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July 10, 2019: My Bad Attitude

It was not a good day, and it was all my doing. Sad face emoticon, second sad face emoticon. But, there is fortunately tomorrow, and I have vowed it will be a great day. Happy face emoticon, second happy face emoticon.

It was quite hot by the time we left camp at 10 a.m. A mile out, at a nearby junction, Ryder, who was off leash, ran off and chased a car. She’s more of a header than a heeler – she likes to get out front and grab at tires. And this is what she did. I was in front of Pete. He yelled at me to go and get her. The problem is, Tyra isn’t yet adept at moving from a walk to a canter.

The car slowed down. Ryder caught up and lunged for the front wheel. The car sped up. Ryder fell behind the vehicle and then gave chase. In a few minutes time, she returned to where we were standing. I dismounted Tyra and hooked her to her lead.

My cortisol level went off the charts, which was why I yelled at Pete. An argument ensued, one in which he told me that I should have raced up to Ryder and put her on the lead, and me telling him why this was not possible. “She’s going to have to be on the leash any time we are near the road,” I finally said, putting an end to this discussion.

I didn’t think Pete heard me, and this was verified when minutes later, we came to a cattle gate. We both dismounted. I held Raudi, Hrimmi, and Tyra’s reins. Pete took Ryder, and had her sit by the roadside. When finally, his attention was focused on closing the gate, Ryder ran off. I retrieved her.

Lander cutoff sign
The road follows the Lander Cutoff here

Pete making a new set of reins

A mile out and we came to a fork in the road. To our left was a horse trailer and a camper. I held the horses as Pete studied the map. A middle aged couple, approached and Pete asked for trail information. He and the guy started talking, and the woman came over to me. I was at that point holding the three horses and the dog – and all had differing ideas about which directions they wanted to go. The horses wanted to graze, and Ryder wanted to head down road.

The woman, without asking, took Raudi’s reins. Raudi then lunged forward, in the direction of the grass. The woman then jerked hard on the reins and yelled at her. I lead the other two horses over to the side of the trail where they began grazing, and looped their reins over their neck. With Ryder still in hand, I had Raudi whoa and back, and then lead her over to the grass. Pete finished up. The woman and I did not say anything to one another.

I suspect that she was thinking that I had no business doing a pack trip with an ill-mannered pony. What I would have said, had we conversed, was that Raudi does not respond to punishment. Rather, she responds well to specific cues, which was why I asked to whoa and back. This caught her attention and gave another, safer option.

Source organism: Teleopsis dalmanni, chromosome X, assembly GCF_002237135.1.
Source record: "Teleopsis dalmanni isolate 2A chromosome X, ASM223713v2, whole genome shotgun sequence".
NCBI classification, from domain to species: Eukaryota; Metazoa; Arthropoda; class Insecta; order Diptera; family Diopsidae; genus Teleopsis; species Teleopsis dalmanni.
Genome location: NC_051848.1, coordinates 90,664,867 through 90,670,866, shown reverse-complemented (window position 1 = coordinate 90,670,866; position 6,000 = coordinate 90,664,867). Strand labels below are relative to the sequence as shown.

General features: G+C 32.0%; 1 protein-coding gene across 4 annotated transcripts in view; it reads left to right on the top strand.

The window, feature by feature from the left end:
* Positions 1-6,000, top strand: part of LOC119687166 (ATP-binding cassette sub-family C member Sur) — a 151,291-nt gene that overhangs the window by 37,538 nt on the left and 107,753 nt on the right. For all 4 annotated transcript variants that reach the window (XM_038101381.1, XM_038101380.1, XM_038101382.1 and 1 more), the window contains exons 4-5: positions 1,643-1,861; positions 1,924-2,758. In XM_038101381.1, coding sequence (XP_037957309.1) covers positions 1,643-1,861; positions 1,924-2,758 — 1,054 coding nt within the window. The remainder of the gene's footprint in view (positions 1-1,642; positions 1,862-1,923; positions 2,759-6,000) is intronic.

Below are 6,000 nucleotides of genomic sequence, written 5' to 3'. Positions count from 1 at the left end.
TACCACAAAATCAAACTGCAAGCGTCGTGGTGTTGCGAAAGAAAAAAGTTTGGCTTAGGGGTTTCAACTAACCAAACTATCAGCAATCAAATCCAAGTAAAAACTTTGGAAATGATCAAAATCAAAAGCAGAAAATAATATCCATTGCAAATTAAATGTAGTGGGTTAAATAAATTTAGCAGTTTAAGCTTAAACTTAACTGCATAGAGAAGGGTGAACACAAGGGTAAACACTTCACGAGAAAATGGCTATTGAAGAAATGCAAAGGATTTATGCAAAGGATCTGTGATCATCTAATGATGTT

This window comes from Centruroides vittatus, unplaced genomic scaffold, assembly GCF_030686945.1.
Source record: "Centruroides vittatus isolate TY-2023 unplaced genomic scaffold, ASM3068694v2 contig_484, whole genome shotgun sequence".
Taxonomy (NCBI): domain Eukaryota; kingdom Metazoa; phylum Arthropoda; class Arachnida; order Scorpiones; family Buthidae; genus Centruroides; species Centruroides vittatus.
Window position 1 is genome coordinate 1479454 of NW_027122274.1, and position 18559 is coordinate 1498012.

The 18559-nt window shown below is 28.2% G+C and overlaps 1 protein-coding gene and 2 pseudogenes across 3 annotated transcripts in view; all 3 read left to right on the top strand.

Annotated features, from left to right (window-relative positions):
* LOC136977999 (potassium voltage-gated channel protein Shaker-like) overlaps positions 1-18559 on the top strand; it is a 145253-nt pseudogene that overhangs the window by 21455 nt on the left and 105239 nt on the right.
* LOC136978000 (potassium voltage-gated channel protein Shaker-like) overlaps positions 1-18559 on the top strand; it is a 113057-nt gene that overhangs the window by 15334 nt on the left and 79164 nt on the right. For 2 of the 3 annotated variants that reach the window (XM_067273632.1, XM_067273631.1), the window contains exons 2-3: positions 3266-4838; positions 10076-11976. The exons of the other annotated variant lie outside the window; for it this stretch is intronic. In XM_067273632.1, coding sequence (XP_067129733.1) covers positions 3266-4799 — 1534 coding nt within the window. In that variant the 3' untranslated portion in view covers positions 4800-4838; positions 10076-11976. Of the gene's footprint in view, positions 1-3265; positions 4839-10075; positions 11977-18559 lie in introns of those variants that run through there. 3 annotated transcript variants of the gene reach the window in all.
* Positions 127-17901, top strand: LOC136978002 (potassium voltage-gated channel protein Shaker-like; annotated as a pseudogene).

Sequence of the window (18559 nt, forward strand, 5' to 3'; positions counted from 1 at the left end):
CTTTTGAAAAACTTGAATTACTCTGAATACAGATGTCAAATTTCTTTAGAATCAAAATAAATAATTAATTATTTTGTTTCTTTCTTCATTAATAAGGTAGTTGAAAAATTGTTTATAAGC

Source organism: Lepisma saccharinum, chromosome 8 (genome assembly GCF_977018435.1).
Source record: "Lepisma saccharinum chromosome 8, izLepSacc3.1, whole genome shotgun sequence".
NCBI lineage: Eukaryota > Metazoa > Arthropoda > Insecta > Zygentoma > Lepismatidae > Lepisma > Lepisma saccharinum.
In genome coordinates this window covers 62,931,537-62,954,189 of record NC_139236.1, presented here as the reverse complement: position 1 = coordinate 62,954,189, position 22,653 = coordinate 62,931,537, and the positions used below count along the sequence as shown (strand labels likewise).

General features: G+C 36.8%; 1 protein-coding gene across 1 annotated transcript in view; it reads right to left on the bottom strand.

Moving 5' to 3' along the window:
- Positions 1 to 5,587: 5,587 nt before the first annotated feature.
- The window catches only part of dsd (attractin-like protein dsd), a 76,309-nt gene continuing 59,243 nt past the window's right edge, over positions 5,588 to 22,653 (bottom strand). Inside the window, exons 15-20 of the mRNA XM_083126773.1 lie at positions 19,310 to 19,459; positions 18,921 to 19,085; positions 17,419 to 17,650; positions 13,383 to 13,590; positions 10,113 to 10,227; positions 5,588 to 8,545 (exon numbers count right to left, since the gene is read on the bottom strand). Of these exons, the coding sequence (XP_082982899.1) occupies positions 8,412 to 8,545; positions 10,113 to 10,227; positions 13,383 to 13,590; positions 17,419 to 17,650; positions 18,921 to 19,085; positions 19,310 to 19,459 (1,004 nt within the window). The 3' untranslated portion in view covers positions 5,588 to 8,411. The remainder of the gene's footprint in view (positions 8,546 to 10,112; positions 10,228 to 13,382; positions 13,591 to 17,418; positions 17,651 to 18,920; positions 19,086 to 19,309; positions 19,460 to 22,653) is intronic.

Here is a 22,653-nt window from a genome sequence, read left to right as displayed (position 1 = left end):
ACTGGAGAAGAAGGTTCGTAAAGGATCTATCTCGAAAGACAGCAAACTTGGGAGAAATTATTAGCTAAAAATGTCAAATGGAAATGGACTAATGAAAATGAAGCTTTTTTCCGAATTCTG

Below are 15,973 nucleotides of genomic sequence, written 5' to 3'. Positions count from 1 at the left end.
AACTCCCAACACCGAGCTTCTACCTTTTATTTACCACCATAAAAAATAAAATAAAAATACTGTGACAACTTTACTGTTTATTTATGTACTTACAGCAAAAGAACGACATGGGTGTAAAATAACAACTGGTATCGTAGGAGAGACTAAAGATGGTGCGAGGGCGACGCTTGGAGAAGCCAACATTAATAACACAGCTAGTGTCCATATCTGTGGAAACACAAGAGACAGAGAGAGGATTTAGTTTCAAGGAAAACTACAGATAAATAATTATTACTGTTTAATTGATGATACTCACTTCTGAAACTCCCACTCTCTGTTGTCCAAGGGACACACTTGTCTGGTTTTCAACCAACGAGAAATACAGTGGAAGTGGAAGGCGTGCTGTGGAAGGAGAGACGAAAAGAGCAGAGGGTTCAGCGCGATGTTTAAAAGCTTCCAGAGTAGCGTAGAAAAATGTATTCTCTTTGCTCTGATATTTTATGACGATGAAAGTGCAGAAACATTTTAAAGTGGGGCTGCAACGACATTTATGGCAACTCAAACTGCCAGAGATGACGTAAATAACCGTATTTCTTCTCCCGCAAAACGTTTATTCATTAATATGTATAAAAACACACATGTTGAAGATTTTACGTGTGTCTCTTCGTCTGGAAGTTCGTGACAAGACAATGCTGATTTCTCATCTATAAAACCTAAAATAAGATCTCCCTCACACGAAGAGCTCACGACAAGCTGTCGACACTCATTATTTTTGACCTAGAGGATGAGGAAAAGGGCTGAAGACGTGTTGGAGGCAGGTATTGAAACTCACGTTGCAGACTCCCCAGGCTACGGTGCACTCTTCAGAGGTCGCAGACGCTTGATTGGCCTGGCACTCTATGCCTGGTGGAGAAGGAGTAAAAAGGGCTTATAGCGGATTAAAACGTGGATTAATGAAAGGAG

We continued on to the Snyder Guard Station. I walked Tyra and Hrimmi and Pete ponied Ryder. I remained upset about what had happened, and let Pete know this. I was still upset when, finally, we got to the guard station.

We walked into the tree lined side yard. Hrimmi bumped me with her pack and I lost my balance, losing my grip on both horses’ reins. Both then raced across the yard, in the direction of the guard station cattle guard. There was, fortunately, a fellow on an ATV, who’d just crossed the cattle guard, attached the chain that went across it. This prevented both horses from crossing, and getting their feet caught in it.

I ate lunch, which I think raised my blood sugar. In the melee, the snap on Tyra’s reins gave out. Pete made me a new set of reins, out of highline rope. They’re short and I have to wear gloves, otherwise I get rope burn. However, I did thank Pete for being so resourceful.

We spent the afternoon searching for the illusive Lander Cutoff Immigrant Trail. The trail that supposedly led to it became less and less distinct, and finally petered out. We finally gave up and went back in the direction of the Snyder Guard Station. It had a corral, a bunkhouse, and seemed downright hospitable. Pete suggested we camp in area before the station, to which I agreed. The place in which we conferred about this was an okay campsite. There were live trees, so we wouldn’t have to worry about deadfall falling on our tent. We also could highline the horses safely.

The day ended on a really good note, with Pete and me sitting and discussing the next day’s plans. And as I freely admitted to him, my being angry or irritated is an unproductive waste of time. I should rather focus on the fact that I am fortunate to be doing this trip.

Next: 189. 7/11/19: La Barge Meadow

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